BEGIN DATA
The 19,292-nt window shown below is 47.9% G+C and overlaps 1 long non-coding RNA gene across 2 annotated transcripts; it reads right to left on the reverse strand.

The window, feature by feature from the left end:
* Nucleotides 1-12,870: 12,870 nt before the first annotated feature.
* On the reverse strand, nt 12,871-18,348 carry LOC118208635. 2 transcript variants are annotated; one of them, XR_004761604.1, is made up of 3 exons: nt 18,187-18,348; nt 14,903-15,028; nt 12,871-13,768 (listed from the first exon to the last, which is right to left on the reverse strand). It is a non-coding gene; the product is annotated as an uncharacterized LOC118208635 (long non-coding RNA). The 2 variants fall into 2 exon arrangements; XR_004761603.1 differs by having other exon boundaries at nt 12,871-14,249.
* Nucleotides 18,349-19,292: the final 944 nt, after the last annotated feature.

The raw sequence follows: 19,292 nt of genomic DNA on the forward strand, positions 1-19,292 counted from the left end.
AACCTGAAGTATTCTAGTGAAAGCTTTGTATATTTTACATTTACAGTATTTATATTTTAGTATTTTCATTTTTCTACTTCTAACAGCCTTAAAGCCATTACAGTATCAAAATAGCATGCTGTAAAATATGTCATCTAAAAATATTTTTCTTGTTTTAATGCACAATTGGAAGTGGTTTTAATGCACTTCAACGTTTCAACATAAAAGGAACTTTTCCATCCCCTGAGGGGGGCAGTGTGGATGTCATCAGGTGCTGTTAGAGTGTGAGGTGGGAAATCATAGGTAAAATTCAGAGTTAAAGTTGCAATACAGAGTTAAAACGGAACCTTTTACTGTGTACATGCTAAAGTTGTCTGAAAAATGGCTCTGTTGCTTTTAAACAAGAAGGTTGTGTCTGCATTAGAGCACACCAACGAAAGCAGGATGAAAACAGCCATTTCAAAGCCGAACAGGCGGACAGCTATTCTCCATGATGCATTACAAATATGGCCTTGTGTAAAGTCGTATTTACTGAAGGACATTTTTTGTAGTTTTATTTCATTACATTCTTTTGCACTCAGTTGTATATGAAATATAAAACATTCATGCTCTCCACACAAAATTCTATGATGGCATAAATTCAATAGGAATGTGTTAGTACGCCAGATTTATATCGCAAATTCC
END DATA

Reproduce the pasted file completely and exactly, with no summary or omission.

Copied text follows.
The 19,292-nt window shown below is 47.9% G+C and overlaps 1 long non-coding RNA gene across 2 annotated transcripts; it reads right to left on the reverse strand.

The window, feature by feature from the left end:
* Nucleotides 1-12,870: 12,870 nt before the first annotated feature.
* On the reverse strand, nt 12,871-18,348 carry LOC118208635. 2 transcript variants are annotated; one of them, XR_004761604.1, is made up of 3 exons: nt 18,187-18,348; nt 14,903-15,028; nt 12,871-13,768 (listed from the first exon to the last, which is right to left on the reverse strand). It is a non-coding gene; the product is annotated as an uncharacterized LOC118208635 (long non-coding RNA). The 2 variants fall into 2 exon arrangements; XR_004761603.1 differs by having other exon boundaries at nt 12,871-14,249.
* Nucleotides 18,349-19,292: the final 944 nt, after the last annotated feature.

The raw sequence follows: 19,292 nt of genomic DNA on the forward strand, positions 1-19,292 counted from the left end.
AACCTGAAGTATTCTAGTGAAAGCTTTGTATATTTTACATTTACAGTATTTATATTTTAGTATTTTCATTTTTCTACTTCTAACAGCCTTAAAGCCATTACAGTATCAAAATAGCATGCTGTAAAATATGTCATCTAAAAATATTTTTCTTGTTTTAATGCACAATTGGAAGTGGTTTTAATGCACTTCAACGTTTCAACATAAAAGGAACTTTTCCATCCCCTGAGGGGGGCAGTGTGGATGTCATCAGGTGCTGTTAGAGTGTGAGGTGGGAAATCATAGGTAAAATTCAGAGTTAAAGTTGCAATACAGAGTTAAAACGGAACCTTTTACTGTGTACATGCTAAAGTTGTCTGAAAAATGGCTCTGTTGCTTTTAAACAAGAAGGTTGTGTCTGCATTAGAGCACACCAACGAAAGCAGGATGAAAACAGCCATTTCAAAGCCGAACAGGCGGACAGCTATTCTCCATGATGCATTACAAATATGGCCTTGTGTAAAGTCGTATTTACTGAAGGACATTTTTTGTAGTTTTATTTCATTACATTCTTTTGCACTCAGTTGTATATGAAATATAAAACATTCATGCTCTCCACACAAAATTCTATGATGGCATAAATTCAATAGGAATGTGTTAGTACGCCAGATTTATATCGCAAATTCC